Chevron Corp. and its partners say they have tapped into an area that may contain as much as 15 billion barrels of oil in the ultradeep waters of the Gulf of Mexico — the kind of massive reservoir of crude that the industry dubs an elephant discovery.
The days of such discoveries were supposedly gone, with oil supplies peaking as the world simply ran out of big oil-producing fields, according to pessimistic forecasters. Instead, high technology and sky-high oil prices have combined to transform dud prospects into billions of barrels of crude...
The exact size of the reserves at the Chevron well, called Jack, aren't yet known. But the company said the wider area, known as the Lower Tertiary, could contain between three billion and 15 billion barrels of recoverable oil. At the upper end of the range, that would rival the Prudhoe Bay deposits in Alaska.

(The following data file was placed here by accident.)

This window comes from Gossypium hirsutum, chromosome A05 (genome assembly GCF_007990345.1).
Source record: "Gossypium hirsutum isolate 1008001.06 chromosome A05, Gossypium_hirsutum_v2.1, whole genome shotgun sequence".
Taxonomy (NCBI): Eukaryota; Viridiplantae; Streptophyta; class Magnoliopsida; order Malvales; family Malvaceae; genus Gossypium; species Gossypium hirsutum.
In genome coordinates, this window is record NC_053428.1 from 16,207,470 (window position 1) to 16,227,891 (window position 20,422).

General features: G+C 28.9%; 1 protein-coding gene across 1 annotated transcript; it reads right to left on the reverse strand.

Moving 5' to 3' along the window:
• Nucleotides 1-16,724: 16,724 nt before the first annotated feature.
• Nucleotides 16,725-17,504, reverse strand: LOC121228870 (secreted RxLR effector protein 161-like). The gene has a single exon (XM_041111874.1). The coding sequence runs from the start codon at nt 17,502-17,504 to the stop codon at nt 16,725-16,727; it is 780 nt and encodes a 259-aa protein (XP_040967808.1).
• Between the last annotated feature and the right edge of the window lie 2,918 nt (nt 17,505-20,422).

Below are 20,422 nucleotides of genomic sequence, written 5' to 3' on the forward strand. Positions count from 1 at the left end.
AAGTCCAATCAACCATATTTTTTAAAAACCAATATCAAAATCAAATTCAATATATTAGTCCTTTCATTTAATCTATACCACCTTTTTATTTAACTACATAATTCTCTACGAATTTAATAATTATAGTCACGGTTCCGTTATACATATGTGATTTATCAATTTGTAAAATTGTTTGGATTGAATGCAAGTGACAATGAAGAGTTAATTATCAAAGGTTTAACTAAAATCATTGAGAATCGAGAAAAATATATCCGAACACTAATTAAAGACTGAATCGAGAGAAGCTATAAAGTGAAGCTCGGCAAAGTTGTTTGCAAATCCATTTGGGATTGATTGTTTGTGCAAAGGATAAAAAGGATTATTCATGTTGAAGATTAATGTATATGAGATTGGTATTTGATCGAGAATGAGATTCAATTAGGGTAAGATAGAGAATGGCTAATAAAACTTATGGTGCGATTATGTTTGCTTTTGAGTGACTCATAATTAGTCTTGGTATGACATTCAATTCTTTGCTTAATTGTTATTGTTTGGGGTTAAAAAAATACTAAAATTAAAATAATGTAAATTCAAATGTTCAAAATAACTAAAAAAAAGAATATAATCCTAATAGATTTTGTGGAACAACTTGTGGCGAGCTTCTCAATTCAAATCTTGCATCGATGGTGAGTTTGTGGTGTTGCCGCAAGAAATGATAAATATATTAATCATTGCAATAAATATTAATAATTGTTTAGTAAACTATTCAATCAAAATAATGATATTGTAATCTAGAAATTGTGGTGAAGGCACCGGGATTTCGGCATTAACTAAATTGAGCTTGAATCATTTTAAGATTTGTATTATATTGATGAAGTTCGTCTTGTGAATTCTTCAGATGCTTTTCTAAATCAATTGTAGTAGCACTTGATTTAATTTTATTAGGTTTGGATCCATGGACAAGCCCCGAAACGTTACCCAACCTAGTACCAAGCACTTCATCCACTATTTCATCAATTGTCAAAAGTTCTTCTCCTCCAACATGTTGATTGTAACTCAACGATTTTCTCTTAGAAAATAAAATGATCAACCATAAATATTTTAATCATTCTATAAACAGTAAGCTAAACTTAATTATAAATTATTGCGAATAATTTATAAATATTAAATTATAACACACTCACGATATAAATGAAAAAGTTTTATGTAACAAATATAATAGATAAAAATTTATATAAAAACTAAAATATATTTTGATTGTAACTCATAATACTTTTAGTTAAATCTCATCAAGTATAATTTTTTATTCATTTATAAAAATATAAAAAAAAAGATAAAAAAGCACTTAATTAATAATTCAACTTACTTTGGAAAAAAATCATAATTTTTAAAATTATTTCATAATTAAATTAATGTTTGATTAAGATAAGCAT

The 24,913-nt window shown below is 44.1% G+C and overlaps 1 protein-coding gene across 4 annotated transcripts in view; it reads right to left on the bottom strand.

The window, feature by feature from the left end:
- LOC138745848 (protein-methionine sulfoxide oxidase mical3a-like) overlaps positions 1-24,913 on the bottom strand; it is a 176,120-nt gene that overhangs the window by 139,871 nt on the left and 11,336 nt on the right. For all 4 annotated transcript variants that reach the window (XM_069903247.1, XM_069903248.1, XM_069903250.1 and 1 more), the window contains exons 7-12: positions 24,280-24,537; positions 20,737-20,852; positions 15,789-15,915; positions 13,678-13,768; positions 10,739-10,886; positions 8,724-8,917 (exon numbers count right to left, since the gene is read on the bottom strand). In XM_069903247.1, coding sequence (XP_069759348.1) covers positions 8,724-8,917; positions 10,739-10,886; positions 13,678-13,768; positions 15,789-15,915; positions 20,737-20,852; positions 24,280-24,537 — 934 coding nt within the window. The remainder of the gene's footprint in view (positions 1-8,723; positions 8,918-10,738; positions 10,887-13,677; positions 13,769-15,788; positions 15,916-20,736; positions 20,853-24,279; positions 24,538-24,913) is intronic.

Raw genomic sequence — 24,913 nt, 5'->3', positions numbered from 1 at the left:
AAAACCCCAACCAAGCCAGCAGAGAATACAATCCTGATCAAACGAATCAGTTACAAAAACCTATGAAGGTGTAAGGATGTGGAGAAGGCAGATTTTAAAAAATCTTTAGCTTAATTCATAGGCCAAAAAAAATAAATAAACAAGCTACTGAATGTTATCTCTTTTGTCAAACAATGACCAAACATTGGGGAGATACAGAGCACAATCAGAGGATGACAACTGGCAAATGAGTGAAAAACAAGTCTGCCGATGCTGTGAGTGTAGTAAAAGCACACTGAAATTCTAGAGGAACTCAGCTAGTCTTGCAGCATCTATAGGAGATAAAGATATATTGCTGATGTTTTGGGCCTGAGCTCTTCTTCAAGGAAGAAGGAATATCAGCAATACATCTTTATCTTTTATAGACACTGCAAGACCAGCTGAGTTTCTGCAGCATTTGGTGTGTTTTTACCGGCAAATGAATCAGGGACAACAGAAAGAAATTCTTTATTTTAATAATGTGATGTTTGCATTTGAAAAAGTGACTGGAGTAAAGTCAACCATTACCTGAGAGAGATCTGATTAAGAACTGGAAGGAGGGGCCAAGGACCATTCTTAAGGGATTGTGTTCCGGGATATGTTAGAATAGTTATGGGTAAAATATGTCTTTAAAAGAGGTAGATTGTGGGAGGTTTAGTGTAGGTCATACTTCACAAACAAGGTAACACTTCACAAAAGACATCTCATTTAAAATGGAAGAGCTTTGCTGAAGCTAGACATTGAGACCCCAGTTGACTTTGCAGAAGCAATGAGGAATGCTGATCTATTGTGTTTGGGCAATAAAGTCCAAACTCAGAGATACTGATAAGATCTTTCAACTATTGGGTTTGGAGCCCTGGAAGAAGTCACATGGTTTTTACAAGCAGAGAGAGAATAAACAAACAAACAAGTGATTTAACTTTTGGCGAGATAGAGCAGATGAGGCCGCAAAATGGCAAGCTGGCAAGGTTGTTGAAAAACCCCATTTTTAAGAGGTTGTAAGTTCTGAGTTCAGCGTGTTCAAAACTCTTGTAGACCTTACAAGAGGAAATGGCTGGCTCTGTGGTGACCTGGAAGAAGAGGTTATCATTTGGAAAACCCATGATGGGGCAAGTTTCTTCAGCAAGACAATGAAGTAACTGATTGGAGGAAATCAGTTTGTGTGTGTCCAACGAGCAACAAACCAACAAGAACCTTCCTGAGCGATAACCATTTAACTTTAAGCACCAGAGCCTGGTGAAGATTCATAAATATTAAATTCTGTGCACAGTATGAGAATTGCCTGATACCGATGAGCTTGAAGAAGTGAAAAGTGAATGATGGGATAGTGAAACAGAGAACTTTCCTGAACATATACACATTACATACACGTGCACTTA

And it could increase U.S. domestic reserves by 50 per cent. Only part of that overall total, however, could be attributed to the Jack prospect, which some analysts said Tuesday is likely to amount to 500 million barrels.
Whatever the ultimate size of Jack, its true importance lies in when it was discovered — earlier this decade, rather than in the 1960s or 1970s, said Mr. Lynch, president of Strategic Energy and Economic Research Inc. It is proof positive that higher commodity prices and improvements in exploration technology can result in major new discoveries, he said.